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Friday, 18 May, 2001, 19:04 GMT
Police quiz Prescott
John Prescott has been interviewed by police in connection with the brawl with a protester in Wales.
Officers travelled to Hull on Friday afternoon to interview him following Wednesday's confrontation outside a Labour rally.
Mr Prescott voluntarily attended an interview at Queens Gardens Police Station, in Hull.
Millions of television viewers saw Mr Prescott punch farm protester Craig Evans who had thrown an egg from short-range at the deputy prime minister who was visiting a theatre in Rhyl.
Mr Evans, from Denbigh, was arrested but later released on police bail until the middle of June while inquiries continue.
Mr Prescott has said the incident was "regrettable" and has received the backing of the prime minister.
A Labour spokesman confirmed that three members of Mr Prescott's staff also gave statements to North Wales police.
He had earlier rejoined his battlebus on Friday and hit the campaign trail wearing a hard hat.
The deputy prime minister used the Prescott Express for the first time since Wednesday's fracas in North Wales to visit the AMEC Shipyard in Tyne and Wear.
Some journalists were ordered to leave before Mr Prescott arrived, despite having previously been cleared by security, and the deputy prime minister declined to give any interviews.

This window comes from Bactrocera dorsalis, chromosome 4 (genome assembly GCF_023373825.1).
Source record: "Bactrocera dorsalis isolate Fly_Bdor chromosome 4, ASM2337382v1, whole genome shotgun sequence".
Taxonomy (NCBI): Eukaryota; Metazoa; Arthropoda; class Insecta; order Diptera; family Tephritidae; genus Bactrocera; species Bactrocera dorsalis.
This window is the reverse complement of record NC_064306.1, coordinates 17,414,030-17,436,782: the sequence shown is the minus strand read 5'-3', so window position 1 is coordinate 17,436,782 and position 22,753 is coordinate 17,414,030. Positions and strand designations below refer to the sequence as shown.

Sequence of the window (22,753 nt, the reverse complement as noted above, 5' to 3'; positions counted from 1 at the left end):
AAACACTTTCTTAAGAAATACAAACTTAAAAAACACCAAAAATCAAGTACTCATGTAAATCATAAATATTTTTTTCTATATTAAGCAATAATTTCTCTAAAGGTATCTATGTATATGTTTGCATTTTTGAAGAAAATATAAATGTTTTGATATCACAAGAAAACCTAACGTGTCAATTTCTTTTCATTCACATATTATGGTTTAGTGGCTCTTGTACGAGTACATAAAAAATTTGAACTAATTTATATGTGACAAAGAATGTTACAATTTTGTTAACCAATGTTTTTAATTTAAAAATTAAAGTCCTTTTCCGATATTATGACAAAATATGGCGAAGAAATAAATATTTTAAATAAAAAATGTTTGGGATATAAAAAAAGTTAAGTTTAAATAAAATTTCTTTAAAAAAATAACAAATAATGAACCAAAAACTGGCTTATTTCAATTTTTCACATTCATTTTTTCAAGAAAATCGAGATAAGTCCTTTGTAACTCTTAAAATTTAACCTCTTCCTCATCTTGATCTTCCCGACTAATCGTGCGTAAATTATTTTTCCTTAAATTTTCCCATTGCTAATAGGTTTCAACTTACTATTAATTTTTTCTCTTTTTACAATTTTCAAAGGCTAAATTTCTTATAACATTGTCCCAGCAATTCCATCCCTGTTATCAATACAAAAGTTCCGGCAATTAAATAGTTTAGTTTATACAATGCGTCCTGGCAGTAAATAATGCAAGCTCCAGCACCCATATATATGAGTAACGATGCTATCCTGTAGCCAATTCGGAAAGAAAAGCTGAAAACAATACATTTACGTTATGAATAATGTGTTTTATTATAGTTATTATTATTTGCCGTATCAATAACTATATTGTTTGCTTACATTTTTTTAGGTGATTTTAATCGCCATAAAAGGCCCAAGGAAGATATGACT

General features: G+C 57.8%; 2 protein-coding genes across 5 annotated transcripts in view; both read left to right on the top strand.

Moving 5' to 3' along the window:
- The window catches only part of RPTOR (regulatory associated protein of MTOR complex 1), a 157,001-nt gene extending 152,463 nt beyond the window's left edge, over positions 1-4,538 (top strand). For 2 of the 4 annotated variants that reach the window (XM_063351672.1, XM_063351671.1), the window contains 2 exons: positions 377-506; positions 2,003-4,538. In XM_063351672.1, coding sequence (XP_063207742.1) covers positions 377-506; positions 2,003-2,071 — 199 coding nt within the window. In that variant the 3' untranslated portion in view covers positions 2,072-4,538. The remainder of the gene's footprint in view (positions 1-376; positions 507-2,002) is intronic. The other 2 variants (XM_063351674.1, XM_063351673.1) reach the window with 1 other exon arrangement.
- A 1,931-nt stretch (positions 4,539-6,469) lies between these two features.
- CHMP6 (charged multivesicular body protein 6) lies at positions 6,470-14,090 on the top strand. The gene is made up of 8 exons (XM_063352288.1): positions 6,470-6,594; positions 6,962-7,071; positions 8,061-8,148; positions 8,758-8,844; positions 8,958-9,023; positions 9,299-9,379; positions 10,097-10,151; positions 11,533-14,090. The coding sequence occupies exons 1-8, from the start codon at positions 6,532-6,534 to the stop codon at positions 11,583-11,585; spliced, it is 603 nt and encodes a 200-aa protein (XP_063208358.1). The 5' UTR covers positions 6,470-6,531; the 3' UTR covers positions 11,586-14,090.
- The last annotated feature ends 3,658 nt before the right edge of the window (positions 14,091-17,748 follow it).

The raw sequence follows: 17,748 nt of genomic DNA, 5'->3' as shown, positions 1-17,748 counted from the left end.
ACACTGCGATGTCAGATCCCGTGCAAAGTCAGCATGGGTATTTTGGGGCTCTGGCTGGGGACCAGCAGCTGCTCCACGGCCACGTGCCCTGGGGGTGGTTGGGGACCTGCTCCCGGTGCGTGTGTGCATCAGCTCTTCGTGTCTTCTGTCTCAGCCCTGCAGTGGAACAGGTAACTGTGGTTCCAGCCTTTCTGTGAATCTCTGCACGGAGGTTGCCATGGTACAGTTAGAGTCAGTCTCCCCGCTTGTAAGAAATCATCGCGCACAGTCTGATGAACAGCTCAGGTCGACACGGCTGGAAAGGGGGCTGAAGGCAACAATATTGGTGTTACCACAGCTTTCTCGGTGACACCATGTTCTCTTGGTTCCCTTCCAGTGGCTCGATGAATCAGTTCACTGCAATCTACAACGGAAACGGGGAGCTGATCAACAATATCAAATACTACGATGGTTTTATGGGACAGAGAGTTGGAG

Mr Prescott spent some time touring the site and shared a joke about eggs with workers in the shipyard's canteen.
Labour's former sports minister Tony Banks has added his voice to those who say Mr Prescott was justified in punching a protester who threw an egg at him.
He described the blow as "a very good left-hander, instinctive and on target and perfectly justified.
"Almost anyone else would have done the same. You have an egg thrown at you from 18 inches away. It hurts. It really does hurt,"
Earlier, Home Secretary Jack Straw gave a personal view suggesting Mr Prescott could escape charges for his involvement in Wednesday's incident.
He said the law allowed individuals to take action, such as Mr Prescott's punch, "in certain circumstances".
Mr Straw added: "Politics is a rumbustious affair and so far as John Prescott is concerned, I think people have very widespread sympathy with him for what happened."
A Labour Party spokesman said the deputy prime minster would not be giving any interviews at the shipyard.
In a statement, Mr Prescott said: "I'm continuing my campaign here in the North East to see for myself the new life being breathed back into shipping.
"I'm proud of Labour's record that one million tonnes of shipping has returned to the UK flag since 1997.
"I'm delighted to be visiting AMEC, the yard which recently secured a major contract from Nigeria in which I played some part.
"This will bring thousands of new jobs to this area and will be a big boost to the North East ship building industry."
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